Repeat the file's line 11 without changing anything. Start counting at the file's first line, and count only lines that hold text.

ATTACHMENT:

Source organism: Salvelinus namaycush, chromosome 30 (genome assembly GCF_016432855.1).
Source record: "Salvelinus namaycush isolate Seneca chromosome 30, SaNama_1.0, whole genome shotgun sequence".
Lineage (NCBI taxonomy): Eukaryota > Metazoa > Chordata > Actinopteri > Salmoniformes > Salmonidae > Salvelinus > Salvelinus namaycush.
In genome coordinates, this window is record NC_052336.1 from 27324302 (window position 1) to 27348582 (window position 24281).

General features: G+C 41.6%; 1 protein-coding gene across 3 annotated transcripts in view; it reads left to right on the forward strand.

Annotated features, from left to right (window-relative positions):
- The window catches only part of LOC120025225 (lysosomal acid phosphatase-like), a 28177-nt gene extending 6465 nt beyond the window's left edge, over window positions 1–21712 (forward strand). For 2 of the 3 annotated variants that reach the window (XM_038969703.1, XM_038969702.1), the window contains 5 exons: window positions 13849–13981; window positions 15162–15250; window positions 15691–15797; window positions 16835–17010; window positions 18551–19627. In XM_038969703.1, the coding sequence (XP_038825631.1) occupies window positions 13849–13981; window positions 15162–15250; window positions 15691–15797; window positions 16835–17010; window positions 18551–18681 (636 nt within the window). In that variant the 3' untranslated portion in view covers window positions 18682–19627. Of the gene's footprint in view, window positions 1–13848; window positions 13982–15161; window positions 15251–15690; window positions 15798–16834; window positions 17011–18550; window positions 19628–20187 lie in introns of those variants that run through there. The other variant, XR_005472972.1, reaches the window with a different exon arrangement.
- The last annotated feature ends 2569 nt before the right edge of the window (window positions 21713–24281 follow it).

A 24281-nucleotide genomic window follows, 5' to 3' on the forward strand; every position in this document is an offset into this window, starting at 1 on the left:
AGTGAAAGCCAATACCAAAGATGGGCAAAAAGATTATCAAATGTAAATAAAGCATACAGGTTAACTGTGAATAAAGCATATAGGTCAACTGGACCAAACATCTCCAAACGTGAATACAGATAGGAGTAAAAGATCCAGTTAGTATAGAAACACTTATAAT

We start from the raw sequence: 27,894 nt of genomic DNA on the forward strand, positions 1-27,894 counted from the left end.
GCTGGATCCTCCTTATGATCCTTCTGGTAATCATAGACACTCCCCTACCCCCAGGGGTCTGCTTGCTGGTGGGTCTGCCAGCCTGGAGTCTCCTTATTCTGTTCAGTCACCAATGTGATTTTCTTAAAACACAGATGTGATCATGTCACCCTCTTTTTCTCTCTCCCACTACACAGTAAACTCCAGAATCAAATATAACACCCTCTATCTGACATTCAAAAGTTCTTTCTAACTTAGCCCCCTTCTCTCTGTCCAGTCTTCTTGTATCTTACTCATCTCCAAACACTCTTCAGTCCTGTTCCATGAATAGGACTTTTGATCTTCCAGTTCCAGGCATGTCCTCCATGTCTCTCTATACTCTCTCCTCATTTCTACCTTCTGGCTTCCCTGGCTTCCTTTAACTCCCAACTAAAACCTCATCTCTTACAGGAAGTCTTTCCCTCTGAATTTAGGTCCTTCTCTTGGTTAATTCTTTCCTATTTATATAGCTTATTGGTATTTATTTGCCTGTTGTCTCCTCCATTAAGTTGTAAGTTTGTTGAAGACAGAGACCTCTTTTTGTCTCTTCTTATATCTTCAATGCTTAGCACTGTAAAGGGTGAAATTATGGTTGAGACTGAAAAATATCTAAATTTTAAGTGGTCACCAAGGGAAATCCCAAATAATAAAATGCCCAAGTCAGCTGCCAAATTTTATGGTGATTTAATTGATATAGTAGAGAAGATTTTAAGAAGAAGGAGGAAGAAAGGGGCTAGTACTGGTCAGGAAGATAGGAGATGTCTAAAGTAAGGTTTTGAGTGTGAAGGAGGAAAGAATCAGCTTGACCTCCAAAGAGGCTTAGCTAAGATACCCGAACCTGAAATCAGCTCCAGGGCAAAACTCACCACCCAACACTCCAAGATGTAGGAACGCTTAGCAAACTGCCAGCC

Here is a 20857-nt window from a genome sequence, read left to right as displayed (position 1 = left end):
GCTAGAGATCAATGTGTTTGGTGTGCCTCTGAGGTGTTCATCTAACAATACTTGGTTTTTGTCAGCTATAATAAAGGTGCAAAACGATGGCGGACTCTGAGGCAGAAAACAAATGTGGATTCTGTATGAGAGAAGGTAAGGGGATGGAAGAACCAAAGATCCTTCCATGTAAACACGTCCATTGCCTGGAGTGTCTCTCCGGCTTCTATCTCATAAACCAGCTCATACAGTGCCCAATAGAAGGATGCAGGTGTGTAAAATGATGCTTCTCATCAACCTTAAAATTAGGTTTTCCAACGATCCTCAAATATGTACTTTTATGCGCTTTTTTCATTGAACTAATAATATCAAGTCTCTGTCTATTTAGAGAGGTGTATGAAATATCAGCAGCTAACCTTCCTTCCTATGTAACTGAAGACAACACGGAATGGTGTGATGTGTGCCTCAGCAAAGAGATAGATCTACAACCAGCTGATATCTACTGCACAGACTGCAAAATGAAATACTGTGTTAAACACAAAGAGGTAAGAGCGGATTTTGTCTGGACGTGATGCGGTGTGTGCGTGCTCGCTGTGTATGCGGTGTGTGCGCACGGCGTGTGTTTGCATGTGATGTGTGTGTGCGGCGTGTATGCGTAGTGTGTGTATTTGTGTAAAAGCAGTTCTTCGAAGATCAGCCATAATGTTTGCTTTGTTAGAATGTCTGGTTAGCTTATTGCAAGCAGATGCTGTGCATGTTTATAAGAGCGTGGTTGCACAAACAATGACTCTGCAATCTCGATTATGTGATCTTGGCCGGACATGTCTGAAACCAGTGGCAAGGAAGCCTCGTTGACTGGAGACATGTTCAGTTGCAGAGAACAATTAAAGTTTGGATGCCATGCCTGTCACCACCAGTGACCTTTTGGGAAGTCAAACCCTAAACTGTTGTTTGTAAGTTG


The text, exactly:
We start from the raw sequence: 27,894 nt of genomic DNA on the forward strand, positions 1-27,894 counted from the left end.